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infestation in brigalow scrub (Photo: Land Protection, QDRNW)
infestation in eucalypt woodland (Photo: Sheldon Navie)
habit (Photo: Sheldon Navie)
habit in fruit (Photo: Land Protection, QDRNW)
dense mat of tangled stems (Photo: Sheldon Navie)
elongated stem segments (Photo: Sheldon Navie)
close-up of stem segment showing raised humps and clusters of spines. Each cluster has one or two larger spines and several very small spines (Photo: Sheldon Navie)
mature fruit with some spines (Photo: Sheldon Navie)
close-up of mature fruit, showing white fleshy pulp dotted with black seeds (Photo: Sheldon Navie)
damage caused by the mealy bug Hypogeococcus festerianus, an introduced biological control agent (Photo: Sheldon Navie)
the very similar Harrisia tortuosa, with less obvious raised humps and larger clusters of spines. Each cluster has a few large spines and several slightly smaller spines (Photo: Sheldon Navie)
Harrisia martinii (Labour.) Britt. & Rose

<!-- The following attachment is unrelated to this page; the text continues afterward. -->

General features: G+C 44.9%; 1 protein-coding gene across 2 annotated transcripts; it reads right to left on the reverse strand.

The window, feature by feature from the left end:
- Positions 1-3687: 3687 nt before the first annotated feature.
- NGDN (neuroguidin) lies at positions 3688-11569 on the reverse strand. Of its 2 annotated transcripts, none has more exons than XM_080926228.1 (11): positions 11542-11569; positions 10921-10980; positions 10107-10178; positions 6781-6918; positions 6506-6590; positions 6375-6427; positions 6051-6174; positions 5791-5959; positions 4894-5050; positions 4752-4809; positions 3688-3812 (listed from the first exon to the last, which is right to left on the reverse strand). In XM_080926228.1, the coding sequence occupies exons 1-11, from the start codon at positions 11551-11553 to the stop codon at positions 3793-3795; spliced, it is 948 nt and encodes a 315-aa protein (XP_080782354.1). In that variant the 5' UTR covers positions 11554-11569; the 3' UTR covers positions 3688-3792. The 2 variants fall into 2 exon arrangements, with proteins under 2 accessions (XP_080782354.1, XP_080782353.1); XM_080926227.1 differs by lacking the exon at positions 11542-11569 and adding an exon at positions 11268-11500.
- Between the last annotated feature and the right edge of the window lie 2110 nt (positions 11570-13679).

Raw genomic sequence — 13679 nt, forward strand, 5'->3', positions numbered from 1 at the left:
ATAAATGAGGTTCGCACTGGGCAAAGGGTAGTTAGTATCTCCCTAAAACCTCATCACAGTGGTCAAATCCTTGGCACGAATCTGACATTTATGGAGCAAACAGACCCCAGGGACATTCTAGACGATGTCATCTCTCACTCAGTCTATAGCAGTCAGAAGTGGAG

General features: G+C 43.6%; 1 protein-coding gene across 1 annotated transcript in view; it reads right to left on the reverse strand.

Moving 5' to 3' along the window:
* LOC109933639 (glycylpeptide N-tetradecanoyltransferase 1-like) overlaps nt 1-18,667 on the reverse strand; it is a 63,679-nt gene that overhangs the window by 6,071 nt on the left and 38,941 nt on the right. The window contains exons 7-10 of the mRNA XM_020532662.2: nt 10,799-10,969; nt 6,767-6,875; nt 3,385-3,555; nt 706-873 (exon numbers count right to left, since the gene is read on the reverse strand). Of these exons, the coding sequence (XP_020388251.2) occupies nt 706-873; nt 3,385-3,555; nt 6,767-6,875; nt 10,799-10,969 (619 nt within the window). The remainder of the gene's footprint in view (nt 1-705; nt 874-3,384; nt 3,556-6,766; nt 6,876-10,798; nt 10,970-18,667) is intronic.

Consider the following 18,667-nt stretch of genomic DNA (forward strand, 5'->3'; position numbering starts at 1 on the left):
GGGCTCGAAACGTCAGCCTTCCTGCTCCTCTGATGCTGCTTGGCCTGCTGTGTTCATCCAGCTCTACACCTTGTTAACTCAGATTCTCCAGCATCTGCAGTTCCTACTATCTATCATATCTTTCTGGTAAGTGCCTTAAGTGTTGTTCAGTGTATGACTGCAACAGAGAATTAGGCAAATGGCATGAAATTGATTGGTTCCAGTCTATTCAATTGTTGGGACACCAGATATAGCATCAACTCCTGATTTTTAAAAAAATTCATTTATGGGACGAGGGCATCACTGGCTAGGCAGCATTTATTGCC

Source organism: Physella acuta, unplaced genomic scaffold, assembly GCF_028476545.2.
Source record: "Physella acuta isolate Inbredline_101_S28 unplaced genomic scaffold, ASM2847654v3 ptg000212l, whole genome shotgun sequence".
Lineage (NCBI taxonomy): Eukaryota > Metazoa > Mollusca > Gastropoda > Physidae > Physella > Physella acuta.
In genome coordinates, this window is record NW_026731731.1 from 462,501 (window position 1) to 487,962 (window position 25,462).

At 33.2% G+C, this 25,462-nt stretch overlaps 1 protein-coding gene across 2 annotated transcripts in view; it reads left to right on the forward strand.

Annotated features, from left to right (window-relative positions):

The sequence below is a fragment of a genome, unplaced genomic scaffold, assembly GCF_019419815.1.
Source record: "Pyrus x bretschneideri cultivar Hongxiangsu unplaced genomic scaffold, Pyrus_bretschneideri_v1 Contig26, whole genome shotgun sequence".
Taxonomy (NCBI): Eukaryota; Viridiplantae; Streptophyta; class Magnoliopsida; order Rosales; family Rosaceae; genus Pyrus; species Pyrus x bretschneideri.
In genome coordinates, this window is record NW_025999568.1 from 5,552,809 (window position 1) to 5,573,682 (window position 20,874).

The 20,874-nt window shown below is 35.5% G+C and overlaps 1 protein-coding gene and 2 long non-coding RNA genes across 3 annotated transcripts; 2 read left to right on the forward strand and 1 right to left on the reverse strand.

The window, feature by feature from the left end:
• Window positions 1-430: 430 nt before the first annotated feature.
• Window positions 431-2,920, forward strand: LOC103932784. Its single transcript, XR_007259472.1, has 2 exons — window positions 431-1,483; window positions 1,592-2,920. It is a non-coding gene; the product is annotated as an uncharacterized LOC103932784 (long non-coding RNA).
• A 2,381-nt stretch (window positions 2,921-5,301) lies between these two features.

Cereus martinii Labour.Eriocereus martinii (Labour.) Riccob.
harrisia cactus, moon cactus, moonlight cactus, snake cactus
Native to southern South America (i.e. Argentina and possibly also Paraguay).
This species was deliberately introduced into Australia as a garden ornamental in the late 1800s. It was commonly grown in the inland areas of Queensland, particularly around mining towns. It is rarely, if ever, deliberately cultivated any more.
Naturalised in many parts of eastern Australia. It is most common and widespread in the inland parts of central and south-eastern Queensland, with the largest infestations in the Collinsville, Nebo, Moranbah, Dingo, Blackwater and Goondiwindi districts. It is also scattered in other parts of Queensland, with minor infestations located in the Millmerran, Greenmount, Gatton, Ipswich, Rockhampton, Rannes, Mt Morgan, Alpha and Mitchell districts. Also naturalised in the Boggabilla and Yetman areas in inland northern New South Wales.
A weed of open woodlands and pastures that is most commonly found in semi-arid regions and drier sub-tropical and tropical habitats.
A long-lived (i.e. perennial), fleshy (i.e. succulent), plant that clambers across the ground and forms tangled mats usually 30-60 cm tall. It may also scramble or climb up over other plants to a height of 2 m.